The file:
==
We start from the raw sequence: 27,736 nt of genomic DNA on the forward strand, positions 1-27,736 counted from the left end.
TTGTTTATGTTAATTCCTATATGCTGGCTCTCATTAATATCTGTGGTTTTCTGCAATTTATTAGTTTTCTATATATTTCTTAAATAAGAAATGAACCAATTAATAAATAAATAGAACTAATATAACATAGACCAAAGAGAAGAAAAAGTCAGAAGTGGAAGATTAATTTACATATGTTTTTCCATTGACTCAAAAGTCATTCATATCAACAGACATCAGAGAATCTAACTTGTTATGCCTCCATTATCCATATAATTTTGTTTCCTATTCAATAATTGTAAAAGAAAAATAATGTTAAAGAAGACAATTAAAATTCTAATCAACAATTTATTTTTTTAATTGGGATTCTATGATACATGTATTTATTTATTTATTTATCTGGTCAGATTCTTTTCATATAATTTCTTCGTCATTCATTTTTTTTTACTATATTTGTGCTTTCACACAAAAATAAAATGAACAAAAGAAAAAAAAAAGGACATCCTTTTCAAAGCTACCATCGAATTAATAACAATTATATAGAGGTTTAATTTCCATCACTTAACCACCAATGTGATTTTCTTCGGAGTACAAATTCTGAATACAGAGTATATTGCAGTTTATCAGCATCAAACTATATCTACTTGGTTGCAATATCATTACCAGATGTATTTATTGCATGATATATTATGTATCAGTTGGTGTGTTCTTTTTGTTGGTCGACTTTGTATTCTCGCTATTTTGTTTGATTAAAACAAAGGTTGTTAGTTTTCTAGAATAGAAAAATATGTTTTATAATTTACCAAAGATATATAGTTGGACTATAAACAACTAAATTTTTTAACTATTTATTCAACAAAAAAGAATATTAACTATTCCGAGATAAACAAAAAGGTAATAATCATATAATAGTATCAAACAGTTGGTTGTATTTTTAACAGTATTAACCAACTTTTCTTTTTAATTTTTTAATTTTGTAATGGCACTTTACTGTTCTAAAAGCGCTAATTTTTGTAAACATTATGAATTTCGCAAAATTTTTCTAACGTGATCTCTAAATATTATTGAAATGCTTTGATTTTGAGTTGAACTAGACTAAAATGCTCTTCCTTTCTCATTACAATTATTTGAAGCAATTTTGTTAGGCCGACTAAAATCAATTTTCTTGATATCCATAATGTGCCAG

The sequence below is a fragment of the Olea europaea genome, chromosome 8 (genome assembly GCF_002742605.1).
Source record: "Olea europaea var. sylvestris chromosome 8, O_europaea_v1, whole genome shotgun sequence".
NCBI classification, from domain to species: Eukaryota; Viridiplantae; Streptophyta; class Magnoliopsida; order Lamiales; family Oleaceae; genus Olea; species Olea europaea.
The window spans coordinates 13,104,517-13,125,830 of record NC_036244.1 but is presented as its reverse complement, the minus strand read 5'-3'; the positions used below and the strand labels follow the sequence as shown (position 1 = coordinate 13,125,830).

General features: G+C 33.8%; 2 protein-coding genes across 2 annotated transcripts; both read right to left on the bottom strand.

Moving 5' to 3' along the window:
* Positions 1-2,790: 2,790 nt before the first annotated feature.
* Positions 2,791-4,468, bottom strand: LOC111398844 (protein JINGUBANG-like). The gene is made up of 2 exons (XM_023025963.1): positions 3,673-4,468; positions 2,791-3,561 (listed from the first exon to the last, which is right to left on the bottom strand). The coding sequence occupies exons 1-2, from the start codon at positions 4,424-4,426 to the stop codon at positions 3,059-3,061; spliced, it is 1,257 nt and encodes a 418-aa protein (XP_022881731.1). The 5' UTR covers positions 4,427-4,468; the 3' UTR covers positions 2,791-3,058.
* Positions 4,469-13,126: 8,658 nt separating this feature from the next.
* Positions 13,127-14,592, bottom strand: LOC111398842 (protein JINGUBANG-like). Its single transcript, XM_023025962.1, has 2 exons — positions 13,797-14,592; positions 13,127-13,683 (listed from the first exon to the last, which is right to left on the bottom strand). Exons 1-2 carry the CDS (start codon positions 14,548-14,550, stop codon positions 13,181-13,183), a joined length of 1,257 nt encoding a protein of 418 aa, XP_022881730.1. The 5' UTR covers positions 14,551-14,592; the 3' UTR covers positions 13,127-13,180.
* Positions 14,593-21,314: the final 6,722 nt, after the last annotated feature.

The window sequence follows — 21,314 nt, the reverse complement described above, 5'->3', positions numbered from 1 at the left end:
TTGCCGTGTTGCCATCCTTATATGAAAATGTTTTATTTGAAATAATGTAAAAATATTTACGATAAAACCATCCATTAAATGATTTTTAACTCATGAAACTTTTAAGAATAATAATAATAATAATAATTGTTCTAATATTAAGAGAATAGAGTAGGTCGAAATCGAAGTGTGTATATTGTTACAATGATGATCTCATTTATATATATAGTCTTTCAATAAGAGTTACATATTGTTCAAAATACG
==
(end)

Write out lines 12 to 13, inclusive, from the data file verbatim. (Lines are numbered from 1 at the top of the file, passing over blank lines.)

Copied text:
* Positions 13,127-14,592, bottom strand: LOC111398842 (protein JINGUBANG-like). Its single transcript, XM_023025962.1, has 2 exons — positions 13,797-14,592; positions 13,127-13,683 (listed from the first exon to the last, which is right to left on the bottom strand). Exons 1-2 carry the CDS (start codon positions 14,548-14,550, stop codon positions 13,181-13,183), a joined length of 1,257 nt encoding a protein of 418 aa, XP_022881730.1. The 5' UTR covers positions 14,551-14,592; the 3' UTR covers positions 13,127-13,180.
* Positions 14,593-21,314: the final 6,722 nt, after the last annotated feature.